Choreographer Doug Varone debuts 3 works in ICA program
Choreographer Doug Varone likes to keep his dancers busy. He tends to set the stage with lots of eye-popping activity happening at once. Movement is simultaneously unleashed in multiple directions, often within the same body, loose limbs flung one way, the torso and head another. Arms windmill and slice, then softly float as if drifting through water. Legs knife and swivel as if hip sockets are made of rubber, carrying the dancers through mercurial shifts of weight.
With his 2006 “Lux,” this aesthetic was breathtaking, a brilliant opener for the Doug Varone and Dancers’ program of three Boston premieres at the ICA Friday night (presented by World Music/CRASHarts). Set to Philip Glass’s surging “The Light,” movement didn’t so much develop as unspool in rippling streams that ebbed and flowed, overlapping and entwining with a lovely interplay between groundedness and breezy buoyance. Varone’s eight superb dancers gave a stunning, almost nonstop performance with visceral power and lyrical fluidity, yet they also connected as people, a community coming together, drifting apart. Hands pushed and pulled, supporting, setting phrases into motion. It was a testament to the visual allure of the choreography, the dancers’ extraordinary skill, and Robert Wierzel’s deft lighting that the work was halfway through before we noticed the glowing moon projected low in a dark sky was slowly rising.
The new “ReComposed” used much of the same aesthetic but far less effectively. Conceptually, the work is intriguing, using movement to re-create and reimagine some of the vibrant pastels of American visual artist Joan Mitchell. But that relationship is difficult to see. As dancers spilled across the stage, Varone’s predilection for controlled chaos just looked messy, abetted by a raucous, overly loud, and percussively harsh score by Michael Gordon that so annoyed the ear it distracted the eye. The work was most effective when it winnowed to smaller forces and the noise quieted for the briefest of respites.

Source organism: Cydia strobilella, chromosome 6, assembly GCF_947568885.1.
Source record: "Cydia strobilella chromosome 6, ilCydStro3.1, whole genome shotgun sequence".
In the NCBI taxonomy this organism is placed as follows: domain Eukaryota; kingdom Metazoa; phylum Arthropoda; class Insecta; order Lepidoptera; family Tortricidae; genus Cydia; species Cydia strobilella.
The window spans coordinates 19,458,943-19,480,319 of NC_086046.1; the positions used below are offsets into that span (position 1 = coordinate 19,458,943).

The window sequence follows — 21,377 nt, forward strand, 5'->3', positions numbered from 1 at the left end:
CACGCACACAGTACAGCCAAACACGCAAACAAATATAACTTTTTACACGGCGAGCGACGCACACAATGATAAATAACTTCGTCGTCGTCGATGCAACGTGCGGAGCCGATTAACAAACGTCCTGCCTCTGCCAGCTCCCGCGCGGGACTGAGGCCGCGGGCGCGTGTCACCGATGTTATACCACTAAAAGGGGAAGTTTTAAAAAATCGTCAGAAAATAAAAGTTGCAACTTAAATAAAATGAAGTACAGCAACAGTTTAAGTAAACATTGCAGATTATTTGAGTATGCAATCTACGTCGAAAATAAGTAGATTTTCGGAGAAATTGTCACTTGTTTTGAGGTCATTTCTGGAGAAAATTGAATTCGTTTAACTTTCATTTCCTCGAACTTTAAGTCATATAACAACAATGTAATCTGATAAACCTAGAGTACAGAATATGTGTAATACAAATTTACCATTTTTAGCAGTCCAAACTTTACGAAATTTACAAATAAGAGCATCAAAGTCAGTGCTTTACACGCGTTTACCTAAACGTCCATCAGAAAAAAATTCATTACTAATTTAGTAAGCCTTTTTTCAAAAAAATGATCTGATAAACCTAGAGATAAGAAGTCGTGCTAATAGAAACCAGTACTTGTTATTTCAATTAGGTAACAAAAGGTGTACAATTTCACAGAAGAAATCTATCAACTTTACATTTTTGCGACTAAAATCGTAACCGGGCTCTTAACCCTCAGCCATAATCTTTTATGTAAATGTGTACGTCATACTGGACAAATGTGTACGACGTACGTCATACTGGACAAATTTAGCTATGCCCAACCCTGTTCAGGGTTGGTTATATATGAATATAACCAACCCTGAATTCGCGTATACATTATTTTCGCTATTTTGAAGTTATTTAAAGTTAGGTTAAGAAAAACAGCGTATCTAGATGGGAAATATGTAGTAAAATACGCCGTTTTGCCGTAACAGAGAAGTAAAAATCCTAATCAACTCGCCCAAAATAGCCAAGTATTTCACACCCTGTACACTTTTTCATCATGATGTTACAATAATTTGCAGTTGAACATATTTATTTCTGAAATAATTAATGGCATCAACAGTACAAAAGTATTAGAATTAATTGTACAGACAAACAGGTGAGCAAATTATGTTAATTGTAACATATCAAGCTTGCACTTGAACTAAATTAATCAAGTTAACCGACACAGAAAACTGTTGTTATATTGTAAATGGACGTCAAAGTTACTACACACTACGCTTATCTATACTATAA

In contrast, Varone’s solo, “The Fabulist,” was lucidly structured, the tone set by David Lang’s hauntingly beautiful “Death Speaks.” A commanding, charismatic performer, Varone played off the fluid style his dancers do so well, but on his older, muscular body, movement had a weighted gravitas. A viscous quality was punctuated by sharp angles and awkward contortions as he danced in and out of pools of light. He seemed to spin bits of stories about love and loss. A halting step, hands cradling the small of the back, an arm pinned to the side — all seemed to suggest the slow ravage of age. At one point, he seemed to frantically clear away cobwebs. But by the end, he was in control, a snap of his fingers extinguishing the light.
Doug Varone and Dancers
Presented by World Music/CRASHarts at the Institute of Contemporary Art, Friday